By Astghik Bedevian
Armenia’s leading opposition forces are holding negotiations on the possibility of forming new alliances ahead of next spring’s parliamentary elections, their leaders told RFE/RL on Monday.
Artashes Geghamian, the leader of the National Unity Party (AMK), indicated in particular that he is considering ways of teaming up with another opposition heavyweight, Stepan Demirchian, and his People’s Party of Armenia (HZhK).
“There have been some discussions on such possibility with the People’s Party,” he said. “We have primarily talked about doing everything to ensure that the upcoming elections are democratic and preventing falsifications.”
Geghamian declined to give further details, and HZhK leaders could not be immediately reached for comment.
Geghamian and Demirchian have had an uneasy personal rapport, falling out during the presidential elections of February-March 2003 when they were President Robert Kocharian’s main opposition challengers. The two men joined forces a year later to lead an ill-fated opposition attempt to force Kocharian into resignation with a campaign of street protests. The failure of the campaign opened a new rift between them.
It seemed to have deepened in May last year when Demirchian accused the outspoken AMK leader of lying about his late father and the HZhK’s founder, Karen Demirchian. Geghamian was quick to try to mend fences with his Demirchian at the time. It is not yet clear if the two leaders are prepared to again have another, more radical oppositionist, Aram Sarkisian of the Hanrapetutyun (Republic) party, on board.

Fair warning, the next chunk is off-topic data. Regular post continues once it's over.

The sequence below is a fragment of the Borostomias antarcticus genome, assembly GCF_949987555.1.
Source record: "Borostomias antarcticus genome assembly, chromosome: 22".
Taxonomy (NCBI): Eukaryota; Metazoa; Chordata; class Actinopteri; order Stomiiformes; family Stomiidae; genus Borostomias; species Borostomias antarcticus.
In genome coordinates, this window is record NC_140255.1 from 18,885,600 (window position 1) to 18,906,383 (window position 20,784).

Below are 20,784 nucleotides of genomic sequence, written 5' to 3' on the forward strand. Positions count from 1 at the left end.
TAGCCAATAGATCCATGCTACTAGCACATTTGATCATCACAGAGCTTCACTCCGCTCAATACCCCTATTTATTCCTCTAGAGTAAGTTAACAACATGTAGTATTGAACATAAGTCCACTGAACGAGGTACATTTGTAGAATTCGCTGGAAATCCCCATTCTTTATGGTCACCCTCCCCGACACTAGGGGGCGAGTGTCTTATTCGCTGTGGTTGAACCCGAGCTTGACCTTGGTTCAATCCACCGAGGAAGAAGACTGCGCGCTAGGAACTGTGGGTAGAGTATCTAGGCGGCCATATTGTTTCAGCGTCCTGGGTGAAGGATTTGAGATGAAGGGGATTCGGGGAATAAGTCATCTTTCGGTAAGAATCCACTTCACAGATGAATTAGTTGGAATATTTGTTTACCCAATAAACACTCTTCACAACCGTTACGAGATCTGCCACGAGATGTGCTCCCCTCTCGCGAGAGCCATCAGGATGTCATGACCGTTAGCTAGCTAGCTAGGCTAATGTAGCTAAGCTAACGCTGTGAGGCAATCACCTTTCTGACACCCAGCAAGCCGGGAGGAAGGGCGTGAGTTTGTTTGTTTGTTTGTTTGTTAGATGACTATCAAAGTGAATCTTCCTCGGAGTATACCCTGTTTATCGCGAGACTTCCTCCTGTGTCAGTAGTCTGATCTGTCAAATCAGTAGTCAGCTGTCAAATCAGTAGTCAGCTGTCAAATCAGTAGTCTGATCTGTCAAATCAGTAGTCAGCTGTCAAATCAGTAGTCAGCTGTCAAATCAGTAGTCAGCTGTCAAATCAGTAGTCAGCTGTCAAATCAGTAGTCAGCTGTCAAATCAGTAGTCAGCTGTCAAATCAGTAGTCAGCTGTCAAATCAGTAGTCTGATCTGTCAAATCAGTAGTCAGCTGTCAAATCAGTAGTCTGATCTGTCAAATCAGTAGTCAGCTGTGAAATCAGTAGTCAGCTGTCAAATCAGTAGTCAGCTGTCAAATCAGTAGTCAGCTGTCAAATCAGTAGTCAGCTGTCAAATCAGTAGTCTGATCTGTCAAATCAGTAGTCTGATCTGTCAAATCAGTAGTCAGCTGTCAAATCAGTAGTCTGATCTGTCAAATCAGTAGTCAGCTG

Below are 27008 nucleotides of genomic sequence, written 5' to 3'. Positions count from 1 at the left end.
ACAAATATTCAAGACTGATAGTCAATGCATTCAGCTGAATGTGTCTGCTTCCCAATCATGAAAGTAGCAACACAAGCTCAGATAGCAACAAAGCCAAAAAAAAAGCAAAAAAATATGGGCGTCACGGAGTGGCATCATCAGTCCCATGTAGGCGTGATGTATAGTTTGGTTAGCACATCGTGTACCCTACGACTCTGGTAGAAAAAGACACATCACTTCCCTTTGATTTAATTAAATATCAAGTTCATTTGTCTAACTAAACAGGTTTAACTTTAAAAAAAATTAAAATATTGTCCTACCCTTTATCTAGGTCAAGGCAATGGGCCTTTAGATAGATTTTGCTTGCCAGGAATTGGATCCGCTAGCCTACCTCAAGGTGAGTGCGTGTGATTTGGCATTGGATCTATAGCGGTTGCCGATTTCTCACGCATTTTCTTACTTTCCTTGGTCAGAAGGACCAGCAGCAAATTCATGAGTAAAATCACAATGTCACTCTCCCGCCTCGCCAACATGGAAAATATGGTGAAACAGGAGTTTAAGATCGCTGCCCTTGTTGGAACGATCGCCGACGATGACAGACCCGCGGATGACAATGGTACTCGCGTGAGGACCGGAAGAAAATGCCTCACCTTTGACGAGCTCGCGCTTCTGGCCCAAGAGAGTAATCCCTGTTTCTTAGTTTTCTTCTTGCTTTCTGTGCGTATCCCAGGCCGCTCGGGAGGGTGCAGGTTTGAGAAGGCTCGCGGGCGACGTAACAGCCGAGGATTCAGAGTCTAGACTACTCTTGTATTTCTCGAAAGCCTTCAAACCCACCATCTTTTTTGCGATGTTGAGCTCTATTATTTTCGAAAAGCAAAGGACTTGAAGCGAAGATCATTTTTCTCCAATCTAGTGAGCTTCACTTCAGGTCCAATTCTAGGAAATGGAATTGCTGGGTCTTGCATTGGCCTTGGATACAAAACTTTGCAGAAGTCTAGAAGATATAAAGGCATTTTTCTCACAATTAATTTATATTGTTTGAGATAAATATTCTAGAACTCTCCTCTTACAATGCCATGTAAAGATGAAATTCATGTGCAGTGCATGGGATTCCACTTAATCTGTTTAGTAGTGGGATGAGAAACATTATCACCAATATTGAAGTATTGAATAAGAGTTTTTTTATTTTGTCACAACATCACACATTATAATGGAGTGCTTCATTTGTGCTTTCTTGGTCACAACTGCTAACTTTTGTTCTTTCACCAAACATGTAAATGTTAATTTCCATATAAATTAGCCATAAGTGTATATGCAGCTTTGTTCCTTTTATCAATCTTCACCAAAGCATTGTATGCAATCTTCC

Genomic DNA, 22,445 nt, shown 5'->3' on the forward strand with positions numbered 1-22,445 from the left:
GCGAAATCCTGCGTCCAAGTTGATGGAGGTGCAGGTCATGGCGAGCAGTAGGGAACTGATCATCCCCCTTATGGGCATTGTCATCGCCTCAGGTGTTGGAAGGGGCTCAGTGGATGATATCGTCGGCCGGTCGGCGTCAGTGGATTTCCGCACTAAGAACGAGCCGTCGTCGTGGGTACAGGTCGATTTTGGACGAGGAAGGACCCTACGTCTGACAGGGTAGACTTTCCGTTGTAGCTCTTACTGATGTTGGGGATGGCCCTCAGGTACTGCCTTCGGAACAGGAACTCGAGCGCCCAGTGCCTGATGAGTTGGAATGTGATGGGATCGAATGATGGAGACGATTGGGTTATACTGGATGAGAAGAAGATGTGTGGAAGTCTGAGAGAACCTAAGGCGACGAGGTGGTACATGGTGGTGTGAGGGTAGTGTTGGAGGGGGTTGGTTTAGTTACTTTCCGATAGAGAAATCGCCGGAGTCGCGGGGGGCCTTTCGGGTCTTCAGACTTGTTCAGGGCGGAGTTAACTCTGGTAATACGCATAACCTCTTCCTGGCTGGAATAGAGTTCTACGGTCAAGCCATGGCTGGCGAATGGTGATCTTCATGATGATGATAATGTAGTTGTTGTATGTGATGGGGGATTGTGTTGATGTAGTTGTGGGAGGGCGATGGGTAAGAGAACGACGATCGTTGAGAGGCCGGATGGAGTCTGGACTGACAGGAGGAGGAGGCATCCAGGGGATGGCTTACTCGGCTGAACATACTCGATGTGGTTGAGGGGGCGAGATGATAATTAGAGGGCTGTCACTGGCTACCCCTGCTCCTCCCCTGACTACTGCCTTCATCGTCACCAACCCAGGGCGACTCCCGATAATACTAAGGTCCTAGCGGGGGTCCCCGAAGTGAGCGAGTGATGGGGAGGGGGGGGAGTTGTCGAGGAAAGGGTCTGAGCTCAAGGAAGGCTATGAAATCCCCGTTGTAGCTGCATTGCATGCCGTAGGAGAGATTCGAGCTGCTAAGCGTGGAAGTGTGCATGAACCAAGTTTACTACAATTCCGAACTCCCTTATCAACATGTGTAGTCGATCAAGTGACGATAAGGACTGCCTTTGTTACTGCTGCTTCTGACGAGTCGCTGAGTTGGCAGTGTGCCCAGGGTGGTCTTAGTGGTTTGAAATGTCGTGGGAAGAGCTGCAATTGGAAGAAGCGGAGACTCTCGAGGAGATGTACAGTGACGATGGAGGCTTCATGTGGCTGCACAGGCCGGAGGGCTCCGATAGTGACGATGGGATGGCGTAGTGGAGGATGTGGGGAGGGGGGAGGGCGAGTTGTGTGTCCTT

Sarkisian claimed that he is also involved in the ongoing talks. “Formation of alliances is always much easier ahead of elections,” he said. “I am really delighted with the current negotiations in terms of their quality and responses of opposition leaders.”
Sarkisian added that the talks have so far focused on the nomination of single opposition candidates in all of Yerevan’s 15 electoral districts. He would not be drawn on chances of a new broad-based opposition alliance emerging soon in place of the largely moribund Artarutyun (Justice) led by Demirchian.
Meanwhile, there is also growing talk of another major electoral alliance that could be led by former parliament speaker Artur Baghdasarian and the former commander of Nagorno-Karabakh’s army, Samvel Babayan. Among their potential allies is the Union for Constitutional Rights (SIM), a small opposition party affiliated with Artarutyun. Its new leader, Hayk Babukhanian, on Monday did not rule out the possibility of the SIM joining forces with Baghdasarian’s and Babayan’s ambitious parties in the run-up to the elections.
Babukhanian dismissed speculation that the latter maintain secret ties with President Robert Kocharian. “If they don’t support the current authorities, then they are in opposition,” he said.
(Photolur photo: Demirchian, left, Geghamian, center, and Sarkisian leading an opposition demonstration in Yerevan in April 2004.)